The Cultural Affairs Commission in Dallas held a public briefing Thursday on a big offer by a private entity. The Moody Foundation wants to give the city $22 million in all. Twelve million would pay down the debt at the AT&T Performing Arts Center. The other $10 million is the subject of our weekly feature, ‘State of the Arts’ — and it’s where things get a little more complicated.
Jennnifer Scripps, the director of the Office of Cultural Affairs, outlined the proposal to a dozen of the city’s cultural commissioners at the Latino Cultural Center. A separate, non-profit fund will be set up to receive $1 million annually for a decade. The fund would use that money for grants to the city’s smaller and emerging arts groups — up to $25,000 per grant.
In return, Dallas will re-name the City Performance Hall in the Arts District the Moody Performance Hall.
“It’s exciting,” says John Paul Batiste, chair of the cultural commission. “We’ve always talked about how we can strengthen support for mid-size and smaller organizations. Here’s an opportunity to do that.”
The proposal was met with similar approval by commissioners – but also with questions and reservations.
“We’re very grateful that they’re interested in supporting the arts in Dallas,” said commissioner Lori Stahl. “I think the real question is just how the funding will flow to the smaller organizations.”
Stahl and others raised concerns about how the fund will establish two panels to approve grant requests. One panel would be made of local arts advocates who would review the initial applications. Their choices would then be sent to a three-member executive committee for final approval. This committee would include the OCA director, an arts advocate and someone from the AT&T Performing Arts Center who would serve as a representative of the Moody Foundation’s interests. The AT&T PAC has some history with the foundation; the fund donated money to the PAC back when it was called the Dallas Center for the Performing Arts. And it was AT&T PAC reps who more or less brokered this deal, reducing their debt and getting funding for small groups.
But Stahl said the concern of some arts groups and commissioners was that all decision-making by the executive committee would be private.
“The allocations process for this city is very detailed and transparent,” Stahl said. “The meetings are open. As I understand the proposal, the final decision for the grants would be made behind closed doors.”
John Paul Batiste said the proposal is still being negotiated. But this would be a private fund, not part of the city arts budget.
“This is not really a city-run activity,” he explained. “Because it is a private endowment, those rules govern the operation. So right now, in this negotiation, we’re pushing as hard as we can for the integrity of our mission as a cultural affairs council.”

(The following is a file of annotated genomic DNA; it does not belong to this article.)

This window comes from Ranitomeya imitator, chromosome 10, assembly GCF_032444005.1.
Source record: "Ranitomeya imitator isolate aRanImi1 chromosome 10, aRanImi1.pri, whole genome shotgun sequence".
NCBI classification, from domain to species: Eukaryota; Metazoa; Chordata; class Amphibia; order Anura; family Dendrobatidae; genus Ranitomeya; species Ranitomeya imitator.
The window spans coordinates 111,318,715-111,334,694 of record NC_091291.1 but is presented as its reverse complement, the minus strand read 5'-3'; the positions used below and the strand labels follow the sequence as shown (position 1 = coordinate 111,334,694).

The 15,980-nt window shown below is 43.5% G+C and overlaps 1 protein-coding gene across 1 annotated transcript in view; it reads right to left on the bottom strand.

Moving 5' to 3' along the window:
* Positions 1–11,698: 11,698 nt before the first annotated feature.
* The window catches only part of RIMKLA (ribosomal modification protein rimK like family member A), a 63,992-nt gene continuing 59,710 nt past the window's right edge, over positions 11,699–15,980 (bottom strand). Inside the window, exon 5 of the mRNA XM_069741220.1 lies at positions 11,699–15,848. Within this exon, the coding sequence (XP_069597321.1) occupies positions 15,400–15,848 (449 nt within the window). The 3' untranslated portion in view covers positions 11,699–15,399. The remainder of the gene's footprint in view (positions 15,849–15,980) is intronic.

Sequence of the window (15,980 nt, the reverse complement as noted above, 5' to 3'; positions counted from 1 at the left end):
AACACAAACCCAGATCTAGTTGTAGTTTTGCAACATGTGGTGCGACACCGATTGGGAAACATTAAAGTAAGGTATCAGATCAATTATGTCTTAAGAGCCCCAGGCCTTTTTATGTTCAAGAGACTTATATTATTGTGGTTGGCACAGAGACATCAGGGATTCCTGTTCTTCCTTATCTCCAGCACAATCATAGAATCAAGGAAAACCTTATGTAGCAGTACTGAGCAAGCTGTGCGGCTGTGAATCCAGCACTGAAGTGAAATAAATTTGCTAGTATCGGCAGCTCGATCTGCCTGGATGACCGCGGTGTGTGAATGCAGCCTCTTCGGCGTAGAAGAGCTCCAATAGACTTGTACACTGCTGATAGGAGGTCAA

Jennifer Scripps, the OCA director, pointed out in the briefing that such a private fund does have advantages. City arts money has serious restrictions, while these new grants could address issues OCA can’t but that smaller groups constantly struggle with – like marketing or staffing.
“We can’t fund staff development and we can’t fund travel,” Scripps said. “We have a lot of trouble funding artists in residencies programs because they have things like per diems and housing allowances. This could fund that. It could fund a proposal for a marketing study.”
The mercy here is that the Moody fund would essentially piggy-back on the OCA grant process. In other words, any arts group that has already gone through the OCA grant process would not have to start from scratch all over again with paperwork for this grant system. In short, all OCA-eligible arts groups are eligible — provided their annual budget is less than $1 million.
One hitch: Proposals for projects at the performance hall will get preference. That’s not to say, an arts group can’t get a grant for work at the Oak Cliff Cultural Center. It simply means — everything else being equal — a project at the “MPH” will be preferred.
Scripps stressed re-naming the hall is not the same as a corporate sponsorship – the way AT&T, for instance, paid for the naming rights for the Performing Arts Center. Corporate sponsorships are for a limited time and come with trademark restrictions and marketing opportunities. If the Dallas City Council approves the proposal, the City Performance Hall will be Moody Performance Hall in perpetuity. It wouldn’t be the first Moody-named building in Dallas. Galveston financier William Lewis Moody Jr. established a bank, an insurance company — and a charitable foundation that in recent years has been awarding around $50-$70 million in grants. So yes, in case you were wondering, in 1965, SMU’s Moody Coliseum was named in memory of William Lewis Moody, Jr.
On April 20th, the cultural commissioners will meet for a public debate and vote on the proposal. If it passes — and if it passes the City Council’s arts committee — it’s scheduled to be presented to Dallas City Council May 24th.